The 6th day of this incredible hunt found us up early so we could depart for a distant area. It seemed as if I would never get tired of the chorus of birds perched along the river bank that we awakened to each am. There must be a hundred different varieties of them including macaws and cockatoos of all colors. Anyway, after a short breakfast we started the long drive to an area that Simon thought we would be able to locate some good bulls in appropriate settings for a bow hunt. We saw numerous buffalo on the way but nothing of the caliber that we were looking for but once we arrived to nearly almost dry brackish water flats we began to spot lots of bachelor herds dispersed over the region. The problem was the animals were still out in the open feeding so we decided to sit in the shade and have an early lunch while they made their way back to the nearby waterholes and thickets.
As if on queue, the small bands of males proceeded back into the bush so we packed up and drove down a bit too where if we walked in the tree line following the flats the constant wind would be in our favor. It didn’t take long to locate mature bulls resting in the shade of the heavy vegetation and actually it wasn’t too hard to stalk up on them since the wind was in our favor. That not only eliminated our scent problem but it also covered our noise. We did get up on two or three mature bulls but they were just not what we were looking for so we pressed on dodging the small bands of females we ran into.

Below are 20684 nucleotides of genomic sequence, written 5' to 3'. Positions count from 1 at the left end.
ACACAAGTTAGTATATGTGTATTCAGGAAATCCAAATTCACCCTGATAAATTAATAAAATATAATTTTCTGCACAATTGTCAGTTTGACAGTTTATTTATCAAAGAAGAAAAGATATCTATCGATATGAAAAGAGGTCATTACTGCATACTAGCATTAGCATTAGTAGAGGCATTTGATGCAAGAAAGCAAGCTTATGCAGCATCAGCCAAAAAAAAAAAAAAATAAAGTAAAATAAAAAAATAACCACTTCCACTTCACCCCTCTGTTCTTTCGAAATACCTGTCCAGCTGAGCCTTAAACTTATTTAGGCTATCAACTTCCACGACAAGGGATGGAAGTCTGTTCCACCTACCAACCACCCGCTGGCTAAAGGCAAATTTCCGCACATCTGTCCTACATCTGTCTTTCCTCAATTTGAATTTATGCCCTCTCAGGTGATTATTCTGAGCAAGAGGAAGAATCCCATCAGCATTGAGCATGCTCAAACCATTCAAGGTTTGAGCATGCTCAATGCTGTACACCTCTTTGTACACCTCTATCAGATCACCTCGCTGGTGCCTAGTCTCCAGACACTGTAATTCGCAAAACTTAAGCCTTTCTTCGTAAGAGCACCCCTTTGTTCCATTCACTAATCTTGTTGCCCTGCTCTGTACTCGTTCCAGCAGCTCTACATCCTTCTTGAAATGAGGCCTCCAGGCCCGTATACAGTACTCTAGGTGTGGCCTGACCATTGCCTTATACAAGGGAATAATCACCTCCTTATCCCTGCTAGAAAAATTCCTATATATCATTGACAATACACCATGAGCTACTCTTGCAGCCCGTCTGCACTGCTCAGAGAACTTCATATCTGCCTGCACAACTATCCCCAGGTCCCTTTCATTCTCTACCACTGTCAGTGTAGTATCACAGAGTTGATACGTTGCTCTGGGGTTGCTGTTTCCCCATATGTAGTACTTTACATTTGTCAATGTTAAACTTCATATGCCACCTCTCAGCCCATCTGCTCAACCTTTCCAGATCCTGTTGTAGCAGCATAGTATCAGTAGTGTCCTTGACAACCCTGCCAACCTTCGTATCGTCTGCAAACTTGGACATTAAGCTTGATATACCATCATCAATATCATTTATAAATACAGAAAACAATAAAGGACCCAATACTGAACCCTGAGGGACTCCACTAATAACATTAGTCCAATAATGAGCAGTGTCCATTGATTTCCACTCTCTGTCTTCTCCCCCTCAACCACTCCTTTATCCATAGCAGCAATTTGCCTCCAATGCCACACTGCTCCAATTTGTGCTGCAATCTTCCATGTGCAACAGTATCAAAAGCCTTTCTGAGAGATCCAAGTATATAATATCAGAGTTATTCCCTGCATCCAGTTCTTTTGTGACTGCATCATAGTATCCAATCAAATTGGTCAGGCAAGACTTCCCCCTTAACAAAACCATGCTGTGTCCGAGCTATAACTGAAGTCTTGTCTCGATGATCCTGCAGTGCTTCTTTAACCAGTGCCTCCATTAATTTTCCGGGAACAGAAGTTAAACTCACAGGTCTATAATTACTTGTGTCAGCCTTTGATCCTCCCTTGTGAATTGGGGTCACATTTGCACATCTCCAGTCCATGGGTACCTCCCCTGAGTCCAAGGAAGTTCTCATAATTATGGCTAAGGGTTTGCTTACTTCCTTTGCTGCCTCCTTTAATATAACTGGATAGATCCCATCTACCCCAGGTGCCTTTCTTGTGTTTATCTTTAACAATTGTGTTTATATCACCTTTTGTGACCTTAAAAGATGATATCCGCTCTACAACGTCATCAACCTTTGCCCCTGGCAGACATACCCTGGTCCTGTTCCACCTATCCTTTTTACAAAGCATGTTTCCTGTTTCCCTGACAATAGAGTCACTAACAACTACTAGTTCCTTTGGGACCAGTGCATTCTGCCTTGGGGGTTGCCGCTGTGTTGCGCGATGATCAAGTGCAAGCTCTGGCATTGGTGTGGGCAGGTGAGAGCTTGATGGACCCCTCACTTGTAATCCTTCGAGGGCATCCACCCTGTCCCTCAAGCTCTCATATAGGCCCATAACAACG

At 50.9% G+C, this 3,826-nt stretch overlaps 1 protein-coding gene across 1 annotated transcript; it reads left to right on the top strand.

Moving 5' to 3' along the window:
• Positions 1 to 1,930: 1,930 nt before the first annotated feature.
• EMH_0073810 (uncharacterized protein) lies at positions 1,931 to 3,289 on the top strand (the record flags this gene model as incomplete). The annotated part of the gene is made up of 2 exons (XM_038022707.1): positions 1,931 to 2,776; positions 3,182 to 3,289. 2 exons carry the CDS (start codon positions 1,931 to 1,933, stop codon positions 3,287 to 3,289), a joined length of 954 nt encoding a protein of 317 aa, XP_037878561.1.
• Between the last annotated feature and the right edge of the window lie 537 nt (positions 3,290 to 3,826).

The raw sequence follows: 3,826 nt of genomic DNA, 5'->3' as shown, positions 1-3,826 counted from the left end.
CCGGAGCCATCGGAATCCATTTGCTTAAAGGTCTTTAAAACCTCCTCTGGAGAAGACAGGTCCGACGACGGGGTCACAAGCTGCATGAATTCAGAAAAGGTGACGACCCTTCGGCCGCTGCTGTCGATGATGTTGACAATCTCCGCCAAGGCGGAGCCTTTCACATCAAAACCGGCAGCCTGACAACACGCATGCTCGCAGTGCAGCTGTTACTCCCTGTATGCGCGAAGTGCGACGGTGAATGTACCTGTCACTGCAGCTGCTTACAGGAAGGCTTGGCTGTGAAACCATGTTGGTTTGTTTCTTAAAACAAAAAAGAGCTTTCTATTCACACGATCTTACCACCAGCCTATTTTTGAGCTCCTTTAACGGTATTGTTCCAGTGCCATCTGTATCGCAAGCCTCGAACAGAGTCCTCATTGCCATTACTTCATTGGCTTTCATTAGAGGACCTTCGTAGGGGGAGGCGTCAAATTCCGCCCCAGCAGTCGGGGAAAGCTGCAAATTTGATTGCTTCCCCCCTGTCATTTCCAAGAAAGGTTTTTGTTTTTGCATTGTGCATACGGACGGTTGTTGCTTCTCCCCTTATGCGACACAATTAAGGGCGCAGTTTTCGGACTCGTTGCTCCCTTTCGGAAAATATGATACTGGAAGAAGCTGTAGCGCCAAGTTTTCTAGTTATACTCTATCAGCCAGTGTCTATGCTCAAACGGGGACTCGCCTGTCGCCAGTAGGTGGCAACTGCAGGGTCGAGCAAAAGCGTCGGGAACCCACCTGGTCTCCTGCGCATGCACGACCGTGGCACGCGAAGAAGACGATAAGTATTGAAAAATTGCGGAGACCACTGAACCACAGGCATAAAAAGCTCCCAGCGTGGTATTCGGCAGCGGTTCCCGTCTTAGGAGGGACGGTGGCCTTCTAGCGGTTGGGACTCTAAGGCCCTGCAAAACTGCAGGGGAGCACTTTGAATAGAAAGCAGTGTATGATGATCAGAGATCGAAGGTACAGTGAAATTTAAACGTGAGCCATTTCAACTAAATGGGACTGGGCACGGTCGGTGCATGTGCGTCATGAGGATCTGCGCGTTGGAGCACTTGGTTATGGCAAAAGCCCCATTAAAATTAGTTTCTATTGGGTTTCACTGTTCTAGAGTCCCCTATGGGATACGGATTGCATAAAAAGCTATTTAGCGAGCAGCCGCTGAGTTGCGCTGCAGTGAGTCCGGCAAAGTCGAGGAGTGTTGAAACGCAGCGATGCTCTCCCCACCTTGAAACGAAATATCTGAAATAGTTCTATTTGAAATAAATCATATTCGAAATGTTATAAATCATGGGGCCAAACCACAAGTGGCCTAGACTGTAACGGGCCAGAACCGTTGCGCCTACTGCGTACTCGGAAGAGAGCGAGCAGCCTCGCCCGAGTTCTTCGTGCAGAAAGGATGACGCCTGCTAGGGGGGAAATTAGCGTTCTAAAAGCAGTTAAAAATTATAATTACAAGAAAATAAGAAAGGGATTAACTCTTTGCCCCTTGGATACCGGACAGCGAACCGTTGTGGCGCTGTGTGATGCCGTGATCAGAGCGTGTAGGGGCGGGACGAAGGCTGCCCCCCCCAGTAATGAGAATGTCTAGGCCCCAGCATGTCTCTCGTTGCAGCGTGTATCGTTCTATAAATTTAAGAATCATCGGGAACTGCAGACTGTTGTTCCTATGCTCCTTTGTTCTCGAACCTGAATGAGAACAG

At around 3 pm, we were hunting along a long billabong when we spotted a good bull feeding on the other side so we made our way all the way around the muddy waterhole through all the heavy vegetation till we came in downwind of him to take another look. We easily assessed him as a definite trophy with a bow so in we went to close the distance. At 40 yards, I told Andrew to stay behind a particularly large termite mound and watch the whole show unfold. He had been previously instructed to stay absolutely still, hidden and silent if a bull we were hunting began to get close to him unexpectedly. After leaving him, I crept forward with Simon right behind me with the camera in hand. When I got to 20 yards he was facing away from me so I closed the distance through the lush vegetation to 15 yards when he finally turned broadside again.
The problem was that where he stopped had two small trees right in front of where I needed to shot so I skirted sideways till a small window opened up giving me a small shooting hole. I came to full draw, found my mark, touched off the Fletcher and immediately heard the Carbon Express Terminator Hunter arrow hit hard just as the huge black bull bolted forward then stop and look back. We didn’t move but looking we could not find any tell tale sign of the hit on the bull but we decided that the arrow had to have buried itself inside of him.